NATIONAL BUREAU OF ECONOMIC RESEARCH
NATIONAL BUREAU OF ECONOMIC RESEARCH

New Facts in Finance, and Portfolio Advice for a Multifactor World

New Facts in Finance, and Portfolio Advice for a Multifactor World



"High returns apparently are earned for holding risks related to recessions and financial distress, as well as for holding the risk of market declines."

The last 15 years have seen a revolution in the way financial economists understand the world, and in turn, their portfolio advice. In New Facts in Finance (NBER Working Paper No. 7169) and Portfolio Advice for a Multifactor World (NBER Working Paper No. 7170) John Cochrane, Director of the NBER Program on Asset Pricing, surveys these developments and summarizes their implications for investors.

Fifteen years ago, economists largely agreed that stock and bond returns were fairly unpredictable over time. This is the famous "random walk" or "coin flip" view of the market. Each day might see good luck or bad luck, but there was no way of telling which in advance. This view, in itself revolutionary, was confirmed in study after study. "Technical" trading rules, newsletters, and other systems were all found to be worthless at predicting day-to-day returns; a good day was just as likely to be followed by upward "momentum" as by downward "profit-taking."

Now we see substantial long-run predictability. Signals such as a high price/earnings ratio, a high yield on long-term bonds relative to short-term bonds, and a high foreign interest rate relative to U.S. interest rates seem to predict subsequent stock, bond, and currency returns. They can't predict day-to-day returns, but they can predict returns more than half the time at horizons of a year or more.

The Capital Asset Pricing Model (CAPM) once reigned supreme as the explanation for why some stocks, funds, or portfolio strategies do better, on average, than others. In this theory, there is one and only one source of risk that earns a reward: namely, movements in the market as a whole. An asset only earns a return higher than a money-market fund if it tends to move up or down with the market, the theory says.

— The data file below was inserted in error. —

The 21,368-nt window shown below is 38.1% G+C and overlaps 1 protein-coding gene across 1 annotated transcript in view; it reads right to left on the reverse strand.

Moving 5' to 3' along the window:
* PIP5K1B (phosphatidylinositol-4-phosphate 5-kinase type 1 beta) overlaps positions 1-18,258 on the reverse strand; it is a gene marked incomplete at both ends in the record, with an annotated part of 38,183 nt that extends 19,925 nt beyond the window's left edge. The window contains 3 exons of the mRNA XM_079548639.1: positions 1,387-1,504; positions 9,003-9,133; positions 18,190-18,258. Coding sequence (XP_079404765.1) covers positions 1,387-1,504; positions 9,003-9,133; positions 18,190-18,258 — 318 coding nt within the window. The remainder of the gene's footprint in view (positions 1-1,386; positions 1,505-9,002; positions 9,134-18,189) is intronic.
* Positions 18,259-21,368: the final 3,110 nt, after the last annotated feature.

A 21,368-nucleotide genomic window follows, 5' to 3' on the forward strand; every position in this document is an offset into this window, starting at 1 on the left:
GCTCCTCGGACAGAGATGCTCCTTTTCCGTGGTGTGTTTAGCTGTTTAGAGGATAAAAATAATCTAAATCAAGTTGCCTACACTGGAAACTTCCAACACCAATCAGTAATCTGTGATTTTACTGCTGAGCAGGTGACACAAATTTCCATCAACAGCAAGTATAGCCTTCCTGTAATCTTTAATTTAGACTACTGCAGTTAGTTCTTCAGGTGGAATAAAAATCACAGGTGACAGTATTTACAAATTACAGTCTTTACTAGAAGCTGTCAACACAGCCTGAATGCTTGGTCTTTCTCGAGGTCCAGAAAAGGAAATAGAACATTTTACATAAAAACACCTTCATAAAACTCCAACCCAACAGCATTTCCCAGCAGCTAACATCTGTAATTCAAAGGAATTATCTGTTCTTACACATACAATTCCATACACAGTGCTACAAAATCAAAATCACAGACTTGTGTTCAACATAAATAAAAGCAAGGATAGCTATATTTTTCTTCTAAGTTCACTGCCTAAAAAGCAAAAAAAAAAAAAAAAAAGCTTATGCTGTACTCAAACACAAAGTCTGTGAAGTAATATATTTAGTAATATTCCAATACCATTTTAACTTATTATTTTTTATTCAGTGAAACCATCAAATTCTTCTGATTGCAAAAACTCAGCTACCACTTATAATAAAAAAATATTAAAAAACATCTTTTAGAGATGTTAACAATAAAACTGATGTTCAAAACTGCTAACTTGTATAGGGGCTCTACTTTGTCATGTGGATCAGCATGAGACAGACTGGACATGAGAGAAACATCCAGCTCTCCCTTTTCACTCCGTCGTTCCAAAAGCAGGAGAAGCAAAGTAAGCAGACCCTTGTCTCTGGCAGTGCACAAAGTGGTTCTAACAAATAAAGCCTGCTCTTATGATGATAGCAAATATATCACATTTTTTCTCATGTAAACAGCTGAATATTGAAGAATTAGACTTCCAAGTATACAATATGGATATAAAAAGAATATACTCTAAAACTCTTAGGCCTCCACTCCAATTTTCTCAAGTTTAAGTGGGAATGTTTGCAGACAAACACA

Now we recognize that the average returns of many investment opportunities cannot be explained by their tendency to move with the market. In particular, the CAPM does not explain the average returns of stocks sorted on the basis of market price relative to book value and to overall market value.

Therefore, financial economists now recognize a long-anticipated possibility: that there are multiple sources of risk or "factors" that give rise to high average returns. The multiple sources of risk all suggest a common macroeconomic character. High returns apparently are earned for holding risks related to recessions and financial distress, as well as for holding the risk of market declines.

Similarly, the long-run forecastability seems related to macroeconomics. Few investors want to hold risk in the bottom of a recession, so stock prices are lower than usual. As we come out of the recession, prices rise, so the low prices have signaled a period of unusually high returns. Conversely, stock returns are predictably low in good times. Most investors are feeling wealthy and are willing to hold substantial risks. They drive up prices, and thus drive down the returns we can expect from the stock market in the future.

What should an investor do about these new facts? Cochrane starts by reviewing the traditional advice, that applies when returns are unpredictable over time, and there is only one source of risk that enhances returns across assets. That advice is to split one's wealth between a money-market fund and a passively managed index fund. The split depends on one's tolerance for risk, but does not depend on investment horizon.

The new facts offer a tantalizing chance to escape this boring advice. For example, people who might lose their jobs in a recession should keep away from stocks that do badly in a recession, or even short sell them, even if those stocks provide high average returns. People who are more secure can then buy such stocks, earning the high average returns. Neither group follows the traditional advice, and the buyers serve a socially useful function by providing "recession-insurance" to others. Similarly, people who are hurt by recessions will naturally sell stocks in recessions, despite their attractive returns. This gives others the opportunity to "market-time'': buying stocks when low and selling them later in the boom when high, again providing a kind of insurance. Cochrane surveys these strategies and a number of careful studies that caution on how they should be used.

However, in the end the average investor must hold the market. For everyone who should buy "value" and other high-yield strategies, there must be someone else who, rationally, wants to sell it. If this is not the case, then the unusual returns must disappear, and will do so quickly. This proposition is true both for "rational" and for "behavioral" theories of the stock market. Therefore, one portfolio advice cannot fit all investors. Cochrane advises, then, to take the new portfolio advice and depart from an index fund only if you understand the economic function (like recession insurance) behind the strategy, and if you are "different from average" in knowing the right way to exploit it.


The Digest is not copyrighted and may be reproduced freely with appropriate attribution of source.
 
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